In his application, Lawrence Hay is calling on Divisional Court to quash a human rights tribunal ruling that his axing had nothing to do with his aboriginal status.

"The (tribunal) took a compartmentalized approach to the evidence that avoided consideration of whether, based on the totality of the evidence, race was a factor," Hay's factum states.

The province and Fantino argue the tribunal's decision was correct, and there's no evidence anything Fantino, now a federal cabinet minister, did was motivated by racism.

Hay had spent 19 years with the Mounties when he left to take up a post as chief of police of the Tyendinaga First Nation in eastern Ontario in 1998.

As required under provincial law, the commissioner of Ontario provincial police first appointed him as a First Nations constable.

During a protest in April 2007, Hay complained about police racism in an article published in a student newspaper.

"I realized just what a racist organization the RCMP was, and I came here to learn that the OPP and the (Surete du Quebec) ... are no different," Hay told the paper.

"It's deep-seated racism."

Right to a full hearing

In light of the comments, Fantino suspended then revoked Hay's appointment as a First Nations constable in October 2007, effectively ending his position as chief.

Normally, police officers in Ontario charged with misconduct have a right to a full hearing along with extensive rights of appeal under the Police Services Act.

Not so for First Nations officers, a fact criticized by the Ipperwash Inquiry into the police killing of Dudley George. The inquiry concluded that racism was a problem within the provincial police force.

Hay argued unsuccessfully before the Human Rights Tribunal of Ontario that the different rules for aboriginal and non-aboriginal officers are discriminatory.

The tribunal also held that Fantino's failure to consult the band before suspending Hay was because of a decision to "act quickly."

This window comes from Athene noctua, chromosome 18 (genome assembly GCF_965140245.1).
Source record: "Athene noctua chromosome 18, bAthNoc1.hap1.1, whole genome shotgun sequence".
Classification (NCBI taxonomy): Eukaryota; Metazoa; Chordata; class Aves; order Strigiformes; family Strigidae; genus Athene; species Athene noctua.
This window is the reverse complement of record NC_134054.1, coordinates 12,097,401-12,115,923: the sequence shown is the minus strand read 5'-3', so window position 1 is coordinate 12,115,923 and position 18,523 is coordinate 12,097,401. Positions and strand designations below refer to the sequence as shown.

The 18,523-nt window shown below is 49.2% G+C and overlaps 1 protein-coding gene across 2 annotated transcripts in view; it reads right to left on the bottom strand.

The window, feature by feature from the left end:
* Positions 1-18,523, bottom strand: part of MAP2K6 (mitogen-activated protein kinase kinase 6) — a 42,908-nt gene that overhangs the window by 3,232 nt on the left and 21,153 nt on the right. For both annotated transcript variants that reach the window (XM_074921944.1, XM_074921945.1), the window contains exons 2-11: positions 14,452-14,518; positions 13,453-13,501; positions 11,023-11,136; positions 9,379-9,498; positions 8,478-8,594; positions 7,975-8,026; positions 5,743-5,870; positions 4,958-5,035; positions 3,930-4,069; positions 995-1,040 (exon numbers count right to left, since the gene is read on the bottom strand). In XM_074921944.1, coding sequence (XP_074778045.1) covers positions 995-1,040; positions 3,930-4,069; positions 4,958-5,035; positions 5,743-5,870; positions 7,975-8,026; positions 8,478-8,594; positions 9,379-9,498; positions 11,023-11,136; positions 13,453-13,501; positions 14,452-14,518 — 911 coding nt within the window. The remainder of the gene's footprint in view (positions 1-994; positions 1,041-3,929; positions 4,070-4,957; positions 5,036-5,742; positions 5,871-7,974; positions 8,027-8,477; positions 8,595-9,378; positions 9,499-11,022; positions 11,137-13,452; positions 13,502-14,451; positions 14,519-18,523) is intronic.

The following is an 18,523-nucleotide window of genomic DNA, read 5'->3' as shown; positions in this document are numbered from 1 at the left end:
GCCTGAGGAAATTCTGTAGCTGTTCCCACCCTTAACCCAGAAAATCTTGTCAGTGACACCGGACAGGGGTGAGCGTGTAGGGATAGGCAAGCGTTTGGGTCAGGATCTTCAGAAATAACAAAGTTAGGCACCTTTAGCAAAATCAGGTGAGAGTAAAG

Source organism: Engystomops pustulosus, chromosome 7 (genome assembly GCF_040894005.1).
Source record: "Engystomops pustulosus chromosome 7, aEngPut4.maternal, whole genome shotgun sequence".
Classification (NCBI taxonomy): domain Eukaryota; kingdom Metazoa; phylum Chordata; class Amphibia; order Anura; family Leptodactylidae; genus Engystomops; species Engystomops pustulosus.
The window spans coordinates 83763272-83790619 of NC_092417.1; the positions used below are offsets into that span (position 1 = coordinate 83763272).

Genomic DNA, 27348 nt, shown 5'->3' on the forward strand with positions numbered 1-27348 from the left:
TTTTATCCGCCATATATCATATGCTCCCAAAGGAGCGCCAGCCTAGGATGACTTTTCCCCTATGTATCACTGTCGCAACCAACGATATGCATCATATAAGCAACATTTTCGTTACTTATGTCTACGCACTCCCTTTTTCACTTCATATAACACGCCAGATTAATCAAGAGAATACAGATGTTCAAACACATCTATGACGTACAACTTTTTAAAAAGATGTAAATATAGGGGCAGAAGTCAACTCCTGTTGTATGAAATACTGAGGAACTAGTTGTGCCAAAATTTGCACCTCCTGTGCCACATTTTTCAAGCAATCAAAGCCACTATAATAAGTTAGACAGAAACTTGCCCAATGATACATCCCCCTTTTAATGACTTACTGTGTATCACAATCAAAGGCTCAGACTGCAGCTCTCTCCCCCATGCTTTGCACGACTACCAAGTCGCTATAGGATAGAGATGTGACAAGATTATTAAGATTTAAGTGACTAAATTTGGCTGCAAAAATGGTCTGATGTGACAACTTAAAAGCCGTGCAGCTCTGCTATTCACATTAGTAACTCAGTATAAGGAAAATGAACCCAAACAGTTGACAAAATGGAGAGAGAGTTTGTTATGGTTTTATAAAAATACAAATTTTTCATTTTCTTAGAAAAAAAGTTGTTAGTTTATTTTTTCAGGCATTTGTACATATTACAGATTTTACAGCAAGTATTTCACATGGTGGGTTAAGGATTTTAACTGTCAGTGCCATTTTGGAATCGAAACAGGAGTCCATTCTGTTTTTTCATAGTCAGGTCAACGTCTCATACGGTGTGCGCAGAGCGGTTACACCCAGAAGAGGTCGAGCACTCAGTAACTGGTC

In his factum, Hay argues his assertions of police racism were protected under the human rights code and Fantino's actions were retaliatory.

In response, Fantino's lawyers point out Hay's statement came during a volatile situation involving aboriginal land disputes and protests in the province.

"(Hay's) comments were made at a time of high tension," the factum states.

"The potential consequences of this degree of protest activity on the ability of the OPP to perform its policing functions were severe."

The lawyers also maintain Hay refused to co-operate with the investigation and nothing Fantino did was the result of racism or discrimination.

It notes the band's chief disapproved of Hay's comments.

http://www.cbc.ca/news/aboriginal/ex-po ... -1.2623654

http://www.theglobeandmail.com/news/nat ... e18292622/
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Vaughan MP Fantino could be back before human rights tribuna

Postby Thomas » Thu May 01, 2014 3:36 am

Vaughan MP Julian Fantino could be hauled before a human rights tribunal, once again, to defend his firing of a First Nations police chief without a hearing back when he was OPP commissioner.

Lawyers for Lawrence Hay on Monday called on Divisional Court to quash a previous Human Rights Tribunal of Ontario ruling that his axing by Mr. Fantino had nothing to do with his aboriginal status and order a new hearing.

Mr. Hay’s lawyers set out to prove that “the (tribunal) took a compartmentalized approach to the evidence that avoided consideration of whether, based on the totality of the evidence, race was a factor,” according to the factum.

Ultimately, Mr. Hay is hoping this legal battle will end with him getting his old job back.

“His view is that his firing was discriminatory on the basis of race and he should be reinstated,” said Peter Rosenthal, a lawyer for Mr. Hay.

But lawyers for the province and Mr. Fantino have argued the tribunal’s decision was correct, and there’s no evidence anything Mr. Fantino did was motivated by racism.

Mr. Fantino, who is also minister for Veterans Affairs, and the OPP declined to comment on the court proceedings.

Mr. Hay had spent 19 years with the Mounties when he left to take up a post as chief of police of the Tyendinaga First Nation in eastern Ontario in 1998.

As required under provincial law, the OPP commissioner first appointed him as a First Nations constable.

During a protest in April 2007, Mr. Hay complained about police racism in an article published in a student newspaper.

“I realized just what a racist organization the RCMP was, and I came here to learn that the OPP and the (Surete du Quebec) ... are no different,” he told the paper.

“It’s deep-seated racism.”

In light of the comments, Mr. Fantino suspended then revoked Mr. Hay’s appointment as a First Nations constable in October 2007, effectively ending his position as chief.